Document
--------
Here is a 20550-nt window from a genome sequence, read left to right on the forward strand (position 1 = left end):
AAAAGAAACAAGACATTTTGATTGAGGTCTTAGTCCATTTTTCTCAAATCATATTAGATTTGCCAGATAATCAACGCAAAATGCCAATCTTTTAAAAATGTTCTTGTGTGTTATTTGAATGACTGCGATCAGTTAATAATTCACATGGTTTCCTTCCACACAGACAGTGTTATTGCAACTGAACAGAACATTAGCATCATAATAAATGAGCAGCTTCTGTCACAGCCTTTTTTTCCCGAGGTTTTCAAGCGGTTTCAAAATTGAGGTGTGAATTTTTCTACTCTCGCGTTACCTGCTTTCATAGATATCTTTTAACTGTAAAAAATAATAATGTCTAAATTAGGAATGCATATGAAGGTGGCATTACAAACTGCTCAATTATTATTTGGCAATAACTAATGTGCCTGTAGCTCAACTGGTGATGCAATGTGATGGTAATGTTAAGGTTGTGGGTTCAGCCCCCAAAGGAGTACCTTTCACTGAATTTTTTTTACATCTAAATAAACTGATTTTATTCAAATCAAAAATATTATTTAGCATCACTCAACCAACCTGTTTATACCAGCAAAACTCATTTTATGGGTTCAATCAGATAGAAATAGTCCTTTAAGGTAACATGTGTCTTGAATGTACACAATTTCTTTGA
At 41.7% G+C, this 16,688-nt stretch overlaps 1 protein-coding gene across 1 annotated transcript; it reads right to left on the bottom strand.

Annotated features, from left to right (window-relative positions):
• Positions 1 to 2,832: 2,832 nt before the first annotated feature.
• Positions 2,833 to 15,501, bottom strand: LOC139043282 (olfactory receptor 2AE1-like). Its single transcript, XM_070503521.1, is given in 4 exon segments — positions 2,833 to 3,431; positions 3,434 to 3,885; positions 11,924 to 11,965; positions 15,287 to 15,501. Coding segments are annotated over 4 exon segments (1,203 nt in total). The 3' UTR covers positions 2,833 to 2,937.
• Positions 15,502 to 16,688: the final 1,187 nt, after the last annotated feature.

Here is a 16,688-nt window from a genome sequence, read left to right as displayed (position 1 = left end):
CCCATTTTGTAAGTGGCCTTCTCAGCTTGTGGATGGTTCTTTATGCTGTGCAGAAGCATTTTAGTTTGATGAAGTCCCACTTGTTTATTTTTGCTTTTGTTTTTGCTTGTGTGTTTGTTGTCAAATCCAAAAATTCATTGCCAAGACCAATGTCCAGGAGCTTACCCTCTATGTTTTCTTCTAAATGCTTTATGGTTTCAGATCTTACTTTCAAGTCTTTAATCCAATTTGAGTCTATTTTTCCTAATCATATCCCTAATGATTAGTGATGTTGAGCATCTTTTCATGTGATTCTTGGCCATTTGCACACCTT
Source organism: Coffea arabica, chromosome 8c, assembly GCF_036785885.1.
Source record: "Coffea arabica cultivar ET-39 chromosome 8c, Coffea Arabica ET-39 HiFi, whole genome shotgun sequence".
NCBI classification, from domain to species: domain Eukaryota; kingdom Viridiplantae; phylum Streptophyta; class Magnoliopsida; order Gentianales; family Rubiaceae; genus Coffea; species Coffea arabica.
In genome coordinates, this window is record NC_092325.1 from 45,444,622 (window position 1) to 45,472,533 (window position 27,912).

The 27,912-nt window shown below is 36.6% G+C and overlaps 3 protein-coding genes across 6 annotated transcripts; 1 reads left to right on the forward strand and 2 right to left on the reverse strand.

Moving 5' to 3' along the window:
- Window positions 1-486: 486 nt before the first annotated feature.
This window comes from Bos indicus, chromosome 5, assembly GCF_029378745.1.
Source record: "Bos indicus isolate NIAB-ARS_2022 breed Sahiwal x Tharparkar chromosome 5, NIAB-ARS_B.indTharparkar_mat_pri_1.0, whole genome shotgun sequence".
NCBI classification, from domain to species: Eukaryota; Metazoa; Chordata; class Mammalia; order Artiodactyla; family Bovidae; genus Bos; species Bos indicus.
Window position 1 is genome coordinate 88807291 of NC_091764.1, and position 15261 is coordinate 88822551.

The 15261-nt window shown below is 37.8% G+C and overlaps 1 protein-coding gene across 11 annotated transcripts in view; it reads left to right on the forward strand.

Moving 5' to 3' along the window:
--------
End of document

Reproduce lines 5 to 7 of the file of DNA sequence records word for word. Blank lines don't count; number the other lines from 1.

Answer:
• Positions 1 to 2,832: 2,832 nt before the first annotated feature.
• Positions 2,833 to 15,501, bottom strand: LOC139043282 (olfactory receptor 2AE1-like). Its single transcript, XM_070503521.1, is given in 4 exon segments — positions 2,833 to 3,431; positions 3,434 to 3,885; positions 11,924 to 11,965; positions 15,287 to 15,501. Coding segments are annotated over 4 exon segments (1,203 nt in total). The 3' UTR covers positions 2,833 to 2,937.
• Positions 15,502 to 16,688: the final 1,187 nt, after the last annotated feature.